Maple Maple Ridge-Mission MLA lone 'no' vote
by Rob Shaw/ Special to the TIMES
Maple Ridge-Mission MLA Marc Dalton said he is "very concerned about the introduction of euthanasia in Canadian society."
Dalton made the comments in relation to comments from B.C.'s health minister Terry Lake, in regards to a report.
Lake said he won't develop policies on the contentious issue of physician-assisted suicide until he sees how Prime Minister Justin Trudeau handles a courtimposed deadline to craft new legislation.
Lake said Tuesday the Trudeau government might seek an extension from a Supreme Court of Canada ruling, which earlier this year struck down a federal law banning physician-assisted dying and gave federal and provincial governments until February to set up new rules.
"It would be obviously appropriate to see what the federal government is going to do, whether they are going to seek an extension or not," Lake said.
"Once we have that information, it frames the work we need to do to make sure we're aligned with the Supreme Court."
Lake refused Tuesday to adopt the recommendations of an all-party committee of MLAs that had researched the issue of physician-assisted dying for several months and produced an interim report.
The NDP and Liberal MLAs received 374 submissions from the public, and ultimately recommended the government incorporate equitable access to physician-assisted dying across the health care spectrum, including within home care, support living, acute care, extended care, hospice and palliative care.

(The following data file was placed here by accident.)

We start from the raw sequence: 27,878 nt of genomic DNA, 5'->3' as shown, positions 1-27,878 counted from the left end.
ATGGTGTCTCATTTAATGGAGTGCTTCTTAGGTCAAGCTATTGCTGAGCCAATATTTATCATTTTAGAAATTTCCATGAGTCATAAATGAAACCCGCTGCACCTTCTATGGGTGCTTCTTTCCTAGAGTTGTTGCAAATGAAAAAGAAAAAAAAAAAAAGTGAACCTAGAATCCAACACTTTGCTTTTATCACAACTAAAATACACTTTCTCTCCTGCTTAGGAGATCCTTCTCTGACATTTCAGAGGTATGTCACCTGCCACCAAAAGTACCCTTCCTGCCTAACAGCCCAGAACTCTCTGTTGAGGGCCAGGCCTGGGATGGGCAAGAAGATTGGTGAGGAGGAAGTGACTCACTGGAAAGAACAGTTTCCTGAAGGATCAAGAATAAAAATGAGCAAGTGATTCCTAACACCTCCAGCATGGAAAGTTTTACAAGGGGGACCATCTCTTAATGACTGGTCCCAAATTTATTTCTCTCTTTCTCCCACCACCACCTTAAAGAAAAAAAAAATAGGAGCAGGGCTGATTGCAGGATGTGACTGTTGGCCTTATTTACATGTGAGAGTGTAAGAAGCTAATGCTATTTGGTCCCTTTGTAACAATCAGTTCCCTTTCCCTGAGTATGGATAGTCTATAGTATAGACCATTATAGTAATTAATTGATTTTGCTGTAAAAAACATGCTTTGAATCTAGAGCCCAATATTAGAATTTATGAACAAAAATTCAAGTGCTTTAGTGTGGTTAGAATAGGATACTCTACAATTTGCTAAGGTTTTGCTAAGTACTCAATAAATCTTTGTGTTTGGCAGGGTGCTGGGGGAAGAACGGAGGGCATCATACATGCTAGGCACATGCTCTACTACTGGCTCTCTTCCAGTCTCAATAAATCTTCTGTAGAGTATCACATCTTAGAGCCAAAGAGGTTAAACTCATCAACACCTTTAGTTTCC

The MLAs also suggested physicians, pharmacists and other medical professionals who disagree with assisting death be allowed to conscientiously object from providing such a service.
"The overwhelming majority of submissions we received were from British Columbians supporting dying with dignity," said New Westminster NDP MLA Judy Darcy, deputy chair of the committee.
Dalton was the lone committee member to vote against the report. The MLA said he opposes the idea of assisted suicide and the committee didn't do enough to get input from those against the practice.
"That is based upon what is happening in other jurisdictions, such as the Netherlands and Belgium ... for example, Holland has gone from voluntary to involuntary in many cases. It's been extended to people who are depressed, to youth," he said. "I'm concerned about the pressure upon the elderly and I am concerned personally about the weakest in our society, the disabled, the elderly and the infirm ... I just feel that we need to ensure those voices are heard."
The issue became further politicized Tuesday after Liberal MLAs refused to allow the legislature to adopt the report, instead insisting it be tabled, released publicly and studied further.
"We haven't read the report, so I think it's incumbent upon MLAs to have the opportunity to read the report before adopting it," Lake said.
Rob Shaw is a reporter with The Vancouver Sun
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